Twenty minutes. That’s how long it took the water to rise almost five feet in Las Lagunas, a small town in the south of Mexico’s Tabasco state where Lucio Ramirez works as a first-grade teacher. Ramirez was sitting in his living room when a friend arrived with his entire family, seeking refuge. Their house had already been flooded, and they had nowhere else to go.
“I thought we would be safe at my place, the water wasn’t supposed to reach that area,” Ramirez said. “The government hadn’t ordered us to evacuate, but that night I heard people screaming and running outside and I saw the water had started rising. In a few moments it was up to my waist. We had to leave quickly.”
Ramirez and his family left the house that night. He barely had time to grab some clothes and important documents. They went to his mother’s house, which had become a makeshift shelter, housing friends and relatives. “Every house in Tabasco that isn’t flooded has turned into a shelter,” said Tabasco’s governor, Andres Granier, in a speech describing the disaster.
Lucio Ramirez is one of nearly one million people displaced by the Tabasco floods, one of the worst natural disasters in Mexico’s history. Just a few days after Ramirez left his house, Mexico’s President Felipe Calderón declared a state of emergency and sent hundreds of troops to evacuate half of the state, which is roughly the size of Belgium.
The floods started on October 28, and 70 percent of the state is still under water. Images of people living on their rooftops and hanging from lampposts have shaken the nation. To date, 20,000 people are stranded and as many as ten have died. These numbers are expected to increase once the waters recede. Tabasco has effectively turned into a “water-state,” where many areas are only accessible by helicopter or boat.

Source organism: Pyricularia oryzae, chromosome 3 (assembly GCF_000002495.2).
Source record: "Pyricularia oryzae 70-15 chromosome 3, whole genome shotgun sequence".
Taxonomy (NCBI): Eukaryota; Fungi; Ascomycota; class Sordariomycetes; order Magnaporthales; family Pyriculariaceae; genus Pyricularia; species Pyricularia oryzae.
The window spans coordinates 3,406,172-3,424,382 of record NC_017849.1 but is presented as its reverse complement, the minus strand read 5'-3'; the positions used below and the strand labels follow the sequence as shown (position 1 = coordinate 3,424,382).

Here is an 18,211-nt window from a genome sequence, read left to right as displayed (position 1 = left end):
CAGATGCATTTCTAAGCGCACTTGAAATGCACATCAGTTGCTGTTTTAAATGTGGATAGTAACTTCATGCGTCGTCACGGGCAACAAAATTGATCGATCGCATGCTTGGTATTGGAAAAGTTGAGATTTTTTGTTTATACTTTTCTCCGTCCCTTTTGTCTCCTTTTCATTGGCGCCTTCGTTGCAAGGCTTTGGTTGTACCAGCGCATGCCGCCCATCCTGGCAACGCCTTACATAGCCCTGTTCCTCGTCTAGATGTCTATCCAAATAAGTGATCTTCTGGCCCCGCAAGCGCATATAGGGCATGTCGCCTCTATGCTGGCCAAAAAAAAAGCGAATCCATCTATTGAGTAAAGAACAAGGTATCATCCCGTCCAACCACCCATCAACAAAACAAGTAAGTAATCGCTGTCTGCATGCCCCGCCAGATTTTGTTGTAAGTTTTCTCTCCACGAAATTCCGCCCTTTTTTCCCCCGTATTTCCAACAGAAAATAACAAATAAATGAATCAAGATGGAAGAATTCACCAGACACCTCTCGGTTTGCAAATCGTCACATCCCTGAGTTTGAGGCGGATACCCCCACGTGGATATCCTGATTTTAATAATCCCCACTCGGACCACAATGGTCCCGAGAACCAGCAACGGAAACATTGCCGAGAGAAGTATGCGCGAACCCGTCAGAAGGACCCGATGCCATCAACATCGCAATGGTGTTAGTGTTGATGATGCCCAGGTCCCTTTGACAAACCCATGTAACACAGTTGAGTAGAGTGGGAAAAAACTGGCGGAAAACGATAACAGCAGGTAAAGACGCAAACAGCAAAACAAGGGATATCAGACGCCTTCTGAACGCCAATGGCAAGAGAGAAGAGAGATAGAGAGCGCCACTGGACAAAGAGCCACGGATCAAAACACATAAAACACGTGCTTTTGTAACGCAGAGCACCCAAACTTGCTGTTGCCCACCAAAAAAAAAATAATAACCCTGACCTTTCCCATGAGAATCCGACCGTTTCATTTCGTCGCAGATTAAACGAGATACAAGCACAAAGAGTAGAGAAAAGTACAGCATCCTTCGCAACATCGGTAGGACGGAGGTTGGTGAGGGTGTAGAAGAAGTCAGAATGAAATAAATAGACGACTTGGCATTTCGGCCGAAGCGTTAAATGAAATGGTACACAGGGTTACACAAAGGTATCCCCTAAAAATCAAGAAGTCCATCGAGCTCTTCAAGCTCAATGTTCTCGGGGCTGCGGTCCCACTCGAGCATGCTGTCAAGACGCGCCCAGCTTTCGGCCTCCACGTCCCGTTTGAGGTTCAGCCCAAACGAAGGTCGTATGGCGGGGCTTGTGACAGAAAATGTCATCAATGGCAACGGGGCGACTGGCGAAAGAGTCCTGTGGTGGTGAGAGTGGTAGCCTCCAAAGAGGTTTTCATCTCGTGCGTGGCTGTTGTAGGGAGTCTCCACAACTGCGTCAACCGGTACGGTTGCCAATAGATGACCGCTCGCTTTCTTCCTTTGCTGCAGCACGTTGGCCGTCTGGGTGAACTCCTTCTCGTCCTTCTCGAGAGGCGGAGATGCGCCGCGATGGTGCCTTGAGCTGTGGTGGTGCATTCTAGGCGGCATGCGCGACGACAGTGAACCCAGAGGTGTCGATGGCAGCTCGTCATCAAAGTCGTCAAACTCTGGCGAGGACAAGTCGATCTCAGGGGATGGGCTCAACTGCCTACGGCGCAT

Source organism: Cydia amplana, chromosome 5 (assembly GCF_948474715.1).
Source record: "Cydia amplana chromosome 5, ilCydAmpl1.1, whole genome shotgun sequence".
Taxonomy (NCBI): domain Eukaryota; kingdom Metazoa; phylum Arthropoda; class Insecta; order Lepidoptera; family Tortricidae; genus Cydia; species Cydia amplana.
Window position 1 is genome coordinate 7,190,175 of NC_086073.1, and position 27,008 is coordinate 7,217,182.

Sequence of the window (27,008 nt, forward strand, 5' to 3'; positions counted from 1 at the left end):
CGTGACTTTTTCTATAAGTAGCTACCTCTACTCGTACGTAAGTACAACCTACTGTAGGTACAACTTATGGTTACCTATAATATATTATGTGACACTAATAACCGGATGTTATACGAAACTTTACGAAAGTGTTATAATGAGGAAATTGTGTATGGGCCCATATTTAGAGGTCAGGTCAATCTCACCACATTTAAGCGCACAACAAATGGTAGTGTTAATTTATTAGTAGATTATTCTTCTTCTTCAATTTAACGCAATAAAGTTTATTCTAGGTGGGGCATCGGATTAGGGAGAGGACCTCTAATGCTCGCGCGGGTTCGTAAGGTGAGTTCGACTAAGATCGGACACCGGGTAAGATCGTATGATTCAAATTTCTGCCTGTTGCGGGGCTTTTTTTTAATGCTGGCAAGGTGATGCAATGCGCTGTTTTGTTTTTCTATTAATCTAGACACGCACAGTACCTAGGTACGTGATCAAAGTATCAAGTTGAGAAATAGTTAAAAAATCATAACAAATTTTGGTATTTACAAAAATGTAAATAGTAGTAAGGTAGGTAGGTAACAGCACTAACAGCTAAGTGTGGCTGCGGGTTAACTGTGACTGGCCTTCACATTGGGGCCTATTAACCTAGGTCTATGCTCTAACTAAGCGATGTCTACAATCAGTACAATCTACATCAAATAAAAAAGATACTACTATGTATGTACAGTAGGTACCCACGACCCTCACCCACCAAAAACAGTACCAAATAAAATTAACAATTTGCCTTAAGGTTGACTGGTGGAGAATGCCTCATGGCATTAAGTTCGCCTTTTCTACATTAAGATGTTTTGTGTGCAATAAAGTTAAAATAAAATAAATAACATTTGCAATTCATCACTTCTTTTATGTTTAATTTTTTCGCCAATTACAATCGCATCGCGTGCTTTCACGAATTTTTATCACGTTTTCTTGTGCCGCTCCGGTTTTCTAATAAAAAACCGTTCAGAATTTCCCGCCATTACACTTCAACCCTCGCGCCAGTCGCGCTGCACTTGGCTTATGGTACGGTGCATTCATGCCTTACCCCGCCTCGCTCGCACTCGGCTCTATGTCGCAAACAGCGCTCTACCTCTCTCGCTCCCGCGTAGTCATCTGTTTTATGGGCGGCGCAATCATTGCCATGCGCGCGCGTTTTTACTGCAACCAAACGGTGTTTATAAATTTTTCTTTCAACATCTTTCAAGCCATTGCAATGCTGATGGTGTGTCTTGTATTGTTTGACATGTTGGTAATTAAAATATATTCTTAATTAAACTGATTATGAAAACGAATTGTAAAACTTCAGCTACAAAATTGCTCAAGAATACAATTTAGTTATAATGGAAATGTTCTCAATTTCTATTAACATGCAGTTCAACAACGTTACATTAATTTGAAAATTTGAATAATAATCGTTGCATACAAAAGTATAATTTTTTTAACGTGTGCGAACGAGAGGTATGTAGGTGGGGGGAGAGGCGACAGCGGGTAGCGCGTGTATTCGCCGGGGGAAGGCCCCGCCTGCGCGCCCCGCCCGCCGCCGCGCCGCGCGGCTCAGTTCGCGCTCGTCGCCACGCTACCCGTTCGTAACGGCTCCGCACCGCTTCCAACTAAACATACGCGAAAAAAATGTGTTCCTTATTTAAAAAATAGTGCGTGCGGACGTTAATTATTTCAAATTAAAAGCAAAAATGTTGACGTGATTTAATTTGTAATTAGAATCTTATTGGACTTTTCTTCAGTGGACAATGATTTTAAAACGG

Tabasqueños are used to floods. The seven rivers crossing the state overflow once or twice a year, and residents know how to deal with the excess of water. Many people automatically started moving their furniture to their rooftops, but refused to leave their houses, thinking the water level would soon subside.
“We know how to live with the water, we’ve had floods before, but this was completely unexpected,” said Jenny Garcia, who left her home as soon as her town was ordered to be evacuated. She has not been able to return, and authorities have said that it might be at least a month before she can go back. “Of course I am worried about my house and the things I left, but overall, I’ve been lucky,” she said. “[As a nurse] I can still work; some people–farmers, fishermen–they lost everything.”
Farmers are undoubtedly the big losers from the floods. Rafael Tosca, deputy director for the trade department of the Tabasco Economy Ministry, announced that 100 percent of the state’s crops and agricultural fields were lost. There are not precise numbers for lost livestock, but he said that “thousands of heads of cattle” had drowned. This is a catastrophe for a state whose economy largely depends on agriculture. About 30 percent of the state’s population depends on agricultural jobs or subsistence farming for their survival (Tabasco is a major exporter of bananas, cocoa, beef and the famous Tabasco pepper).